That, however, is not the end of the story. If bringing GST to life was one huge act of juggling a diverse array of interested parties, working with it brought its own challenges. In the GST Council the requirement for taking a decision is three-fourths of the weighted votes of the council where the Centre’s weight is just one-third of the membership. The stacks are loaded in the favour of states. It took all of Jaitley’s skills of persuasion to change rates and bring in various goods and services under the ambit of the law at the Council. In a country notorious for political arbitrage—a fancy word for everyone for himself or herself—getting any decision made when the rules are onerous is something of a wonder. There were, no doubt, acrimonious moments in these proceedings but none of the kind that made it out as screaming headlines. The right mix of compromise and cajoling by the Union Finance Minister did the trick with the weight being heavier on the side of compromise.
This is not where the Jaitley story ended. In fact it began much earlier when he played an important role at a number of junctures that were important for India. One example is that of the multilateral trade negotiations at Cancun in Mexico in 2003 when everything seemed stuck. Domestically he will always be remembered as the man who brought GST to life. But that was just one reform that he piloted. Almost at the same time as GST was being deliberated and shaped, he was pushing another law, the Insolvency and Bankruptcy Code (IBC). In the years before the National Democratic Alliance (NDA) came to power, a law modelled on Chapter 11 of the US bankruptcy law was a popular demand among reforms that knowledgeable people wanted in India. It is pertinent to remember that it was sometime in 2015 that it became obvious India was sitting on a ticking time bomb of bank loans gone bad and overleveraged companies not willing to borrow more. Nervous borrowers who were at the wrong stage of the business cycle also fretted about legal consequences of their loans going bad. A clear law that led to a path of resolution was the need of the day. The IBC was the product of those demands. Here again, it took Jaitley to push the law and ensure that it did not go on the back burner in some committee endlessly deliberating on the issue.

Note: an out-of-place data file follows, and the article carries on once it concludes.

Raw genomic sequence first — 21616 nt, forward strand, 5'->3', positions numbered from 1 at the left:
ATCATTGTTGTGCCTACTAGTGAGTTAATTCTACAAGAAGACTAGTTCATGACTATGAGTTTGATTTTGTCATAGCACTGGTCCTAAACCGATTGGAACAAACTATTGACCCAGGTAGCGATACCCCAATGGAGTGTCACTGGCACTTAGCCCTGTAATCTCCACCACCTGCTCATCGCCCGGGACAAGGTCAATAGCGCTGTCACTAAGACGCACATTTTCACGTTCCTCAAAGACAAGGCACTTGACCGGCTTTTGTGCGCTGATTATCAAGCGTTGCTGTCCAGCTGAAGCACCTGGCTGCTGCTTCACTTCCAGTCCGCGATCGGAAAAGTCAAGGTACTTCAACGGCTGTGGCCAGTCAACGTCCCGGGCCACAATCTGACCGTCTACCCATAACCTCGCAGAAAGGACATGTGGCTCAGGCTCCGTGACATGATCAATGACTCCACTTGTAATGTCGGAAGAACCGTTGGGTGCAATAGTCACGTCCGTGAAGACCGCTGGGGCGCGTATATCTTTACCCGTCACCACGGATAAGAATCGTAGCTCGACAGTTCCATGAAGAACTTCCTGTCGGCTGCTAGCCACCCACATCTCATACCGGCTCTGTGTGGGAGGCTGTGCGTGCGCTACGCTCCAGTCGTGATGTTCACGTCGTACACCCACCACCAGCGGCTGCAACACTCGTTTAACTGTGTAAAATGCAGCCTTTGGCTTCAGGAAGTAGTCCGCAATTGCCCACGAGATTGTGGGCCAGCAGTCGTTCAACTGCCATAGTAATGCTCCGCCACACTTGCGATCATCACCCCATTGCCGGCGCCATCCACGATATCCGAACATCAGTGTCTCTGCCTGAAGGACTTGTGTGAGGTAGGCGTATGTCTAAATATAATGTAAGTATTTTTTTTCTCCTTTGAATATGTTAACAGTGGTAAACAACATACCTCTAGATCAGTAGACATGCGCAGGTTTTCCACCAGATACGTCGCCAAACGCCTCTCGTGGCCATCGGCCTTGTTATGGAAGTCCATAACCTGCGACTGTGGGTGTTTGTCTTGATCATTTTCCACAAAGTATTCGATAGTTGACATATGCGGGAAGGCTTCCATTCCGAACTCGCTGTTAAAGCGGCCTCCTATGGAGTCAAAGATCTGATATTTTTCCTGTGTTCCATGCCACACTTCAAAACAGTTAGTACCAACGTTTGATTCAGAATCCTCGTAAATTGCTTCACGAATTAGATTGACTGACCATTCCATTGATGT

There has been plenty of criticism in recent months and years about the shortcomings of GST and IBC. These criticisms are fine but should also take into consideration the complex nature of the Indian polity where some sorts of ‘federal compromises’ are inevitable. It is a good exercise to calculate the odds of a ‘perfect’ GST coming into being in terms of the number of years that would have taken. In making these compromises, Jaitley had to bear in mind two extremes: not being seen to trample on ‘federal sentiments’ and ensuring that the law became a reality. In doing so he also adhered to the political outlook of his party.
That in India everyone wants reforms but no one wants to pay the price is a truism that probably few appreciate. Many times even when these reforms are ‘costless’ the sheer inertia of the system ensures that nothing gets done. A favourite libertarian demand is that antiquated laws that are of no use—but can be positively misused—should be repealed. It took the new NDA Government in 2014 to start the process rolling. No one remembers the last year when such laws were scrapped. Jaitley was instrumental in getting such laws off the statute book by dozens. Some of these laws dated to the 1800s. In doing this and everything else, the late Finance Minister knew that India does not like radical departures. The trick, he knew, was to move on without making haste. It worked well for him and his party.